Dickson County Commissioners voted unanimously on a controversial resolution to disagree with the U.S. Supreme Court's ruling on same-sex marriage.
The vote made Dickson the sixth county to approve a resolution like this. Just hours later Tuesday night Carter County approved its own version of the resolution.
The resolution asks for an amendment to the U.S. constitution to give states the power to define marriage. Referring to the 2006 Tennessee vote when marriage was defined as between a man and a woman, the resolution seeks to outlaw same sex marriage in the state.
"We have no idea why a county government would want to pass a resolution against its own people," said Tennessee Equality Project Director Chris Sanders.
A large crowd wearing blue in support of the resolution showed up to the commission meeting more than three hours before it was scheduled to begin at 7 p.m.
"I think that the Supreme Court decision overruled the will of the people of the state of Tennessee," said Pastor Dan Duke, who brought 12 members of his Power and Praise Church with him.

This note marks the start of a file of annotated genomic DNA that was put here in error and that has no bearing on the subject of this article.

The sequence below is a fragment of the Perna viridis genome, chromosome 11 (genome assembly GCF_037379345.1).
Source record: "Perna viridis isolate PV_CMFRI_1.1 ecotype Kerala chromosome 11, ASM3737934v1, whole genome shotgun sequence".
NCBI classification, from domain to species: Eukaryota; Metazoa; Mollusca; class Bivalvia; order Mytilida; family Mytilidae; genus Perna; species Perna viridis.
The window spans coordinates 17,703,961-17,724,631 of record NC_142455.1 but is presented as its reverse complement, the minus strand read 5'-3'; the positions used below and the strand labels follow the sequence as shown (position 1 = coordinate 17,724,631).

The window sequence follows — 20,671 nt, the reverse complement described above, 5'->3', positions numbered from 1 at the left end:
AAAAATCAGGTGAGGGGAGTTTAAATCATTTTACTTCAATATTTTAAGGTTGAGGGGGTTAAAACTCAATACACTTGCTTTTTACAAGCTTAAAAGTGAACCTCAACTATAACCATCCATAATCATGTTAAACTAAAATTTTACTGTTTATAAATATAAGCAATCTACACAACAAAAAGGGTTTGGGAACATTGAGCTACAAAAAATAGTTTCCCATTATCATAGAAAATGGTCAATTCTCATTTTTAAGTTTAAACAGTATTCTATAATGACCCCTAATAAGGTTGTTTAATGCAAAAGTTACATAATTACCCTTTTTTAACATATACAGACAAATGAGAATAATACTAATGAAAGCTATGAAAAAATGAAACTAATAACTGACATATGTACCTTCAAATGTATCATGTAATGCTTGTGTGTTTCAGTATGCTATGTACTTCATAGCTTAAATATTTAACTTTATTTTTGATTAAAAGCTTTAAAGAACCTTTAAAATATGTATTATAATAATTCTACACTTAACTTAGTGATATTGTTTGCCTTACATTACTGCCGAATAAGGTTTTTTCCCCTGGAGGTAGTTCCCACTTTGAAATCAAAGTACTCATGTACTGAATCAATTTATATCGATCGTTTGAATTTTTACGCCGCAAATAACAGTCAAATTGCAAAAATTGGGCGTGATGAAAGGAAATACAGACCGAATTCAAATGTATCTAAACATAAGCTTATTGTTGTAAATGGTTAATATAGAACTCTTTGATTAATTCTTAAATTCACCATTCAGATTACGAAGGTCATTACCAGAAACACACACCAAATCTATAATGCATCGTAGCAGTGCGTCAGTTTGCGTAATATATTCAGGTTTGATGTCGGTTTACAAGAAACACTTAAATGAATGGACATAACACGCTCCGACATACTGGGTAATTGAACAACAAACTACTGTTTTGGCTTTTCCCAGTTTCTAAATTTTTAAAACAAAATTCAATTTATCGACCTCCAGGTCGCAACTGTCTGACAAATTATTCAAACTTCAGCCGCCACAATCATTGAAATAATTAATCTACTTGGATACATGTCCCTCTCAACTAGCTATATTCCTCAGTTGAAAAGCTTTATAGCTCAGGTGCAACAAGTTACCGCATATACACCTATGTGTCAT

Dozens against the resolution wore red to show support for same sex couples. County staff opened an overflow room with speakers playing the meeting audio to accommodate the crowd and dozens more citizens stood in the hallway.
Just thirty minutes after the meeting began, commissioners made the unanimous vote to pass the resolution after almost no discussion on the topic.
"This resolution is just to send a message to the state to say this is how we feel about the issue and we want you to take action," said Commissioner Jeff Eby, the only commissioner to speak before the vote.
A spirited debate between the people on both sides of the debate broke out after the vote on the courthouse steps. The crowd was eventually broken up by the Sheriff and several deputies.